It is no surprise then that I am frequently asked by customers looking to build a SOC “Why can’t we use our NOC for this function?”. I can understand the motivation behind this question, once you’ve stood up your Security Information & Event Management (SIEM) platform, identified your use cases, got the right event sources feeding events into the SIEM and then got your SOC procedures nailed, the largest cost of running a SOC is typically headcount.

There are, however, a few reasons why a combined SOC and NOC isn’t always a good idea:

1. They serve different, often conflicting, masters.

Within organisations there is often a conflict between operations and information security teams – information security want to pull the plug on an compromised server that happens to be hosting a critical service; they want vulnerabilities patched as soon as they are available, often without fully testing the impact on operations; they can’t understand why dealing with an incident isn’t always the top priority for the operations team. Likewise, operations often stand-up new pieces of infrastructure without notifying the security team or going through change control; they may not fully harden platforms prior to deployment to “meet a tight deadline”, we’ll come back and patch it later; they may not apply critical patches through lack of a testing environment.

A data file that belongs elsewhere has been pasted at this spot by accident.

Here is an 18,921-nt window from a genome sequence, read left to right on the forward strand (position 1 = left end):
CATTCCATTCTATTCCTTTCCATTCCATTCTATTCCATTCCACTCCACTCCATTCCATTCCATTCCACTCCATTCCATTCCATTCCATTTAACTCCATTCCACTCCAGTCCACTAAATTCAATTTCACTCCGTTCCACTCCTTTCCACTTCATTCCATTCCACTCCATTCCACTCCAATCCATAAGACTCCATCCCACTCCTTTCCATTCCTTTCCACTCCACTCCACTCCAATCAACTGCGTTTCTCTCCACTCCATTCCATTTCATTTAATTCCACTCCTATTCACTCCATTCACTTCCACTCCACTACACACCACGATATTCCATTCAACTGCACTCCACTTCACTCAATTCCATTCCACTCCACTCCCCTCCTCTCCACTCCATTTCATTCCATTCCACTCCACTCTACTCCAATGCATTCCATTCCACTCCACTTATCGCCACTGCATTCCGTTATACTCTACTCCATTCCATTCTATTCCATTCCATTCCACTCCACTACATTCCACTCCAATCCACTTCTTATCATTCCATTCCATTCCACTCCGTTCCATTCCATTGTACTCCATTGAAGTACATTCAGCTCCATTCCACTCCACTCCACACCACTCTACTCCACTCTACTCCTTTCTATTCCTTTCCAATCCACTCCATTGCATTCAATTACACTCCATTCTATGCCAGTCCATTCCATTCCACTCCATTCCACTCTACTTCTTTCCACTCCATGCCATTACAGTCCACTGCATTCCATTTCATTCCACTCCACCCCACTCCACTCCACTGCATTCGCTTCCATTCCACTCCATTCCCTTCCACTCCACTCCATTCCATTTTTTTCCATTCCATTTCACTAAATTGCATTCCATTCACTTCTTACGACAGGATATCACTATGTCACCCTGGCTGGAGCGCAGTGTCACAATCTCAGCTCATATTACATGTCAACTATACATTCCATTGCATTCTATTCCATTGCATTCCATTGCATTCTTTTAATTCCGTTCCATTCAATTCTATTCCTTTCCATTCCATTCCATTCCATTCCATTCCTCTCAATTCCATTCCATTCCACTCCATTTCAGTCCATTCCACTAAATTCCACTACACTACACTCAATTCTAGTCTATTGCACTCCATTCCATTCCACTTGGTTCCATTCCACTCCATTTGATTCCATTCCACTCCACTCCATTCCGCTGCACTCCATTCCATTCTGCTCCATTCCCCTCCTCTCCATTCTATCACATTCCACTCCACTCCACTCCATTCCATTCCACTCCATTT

The NOC is measured and compensated for its ability to meet Service Level Agreements (SLAs) for network and application availability, Mean Time Between Failures and application response time. In contrast SOCs are measured on how well they protects against malware; their protection intellectual property and customer data; and ensuring that corporate information assets aren’t misused. The business driver behind both of these is to manage business risks – in a NOC, for instance, the loss of revenue or compensation for breach of an SLA; in a SOC, regulatory fines or loss of customer confidence.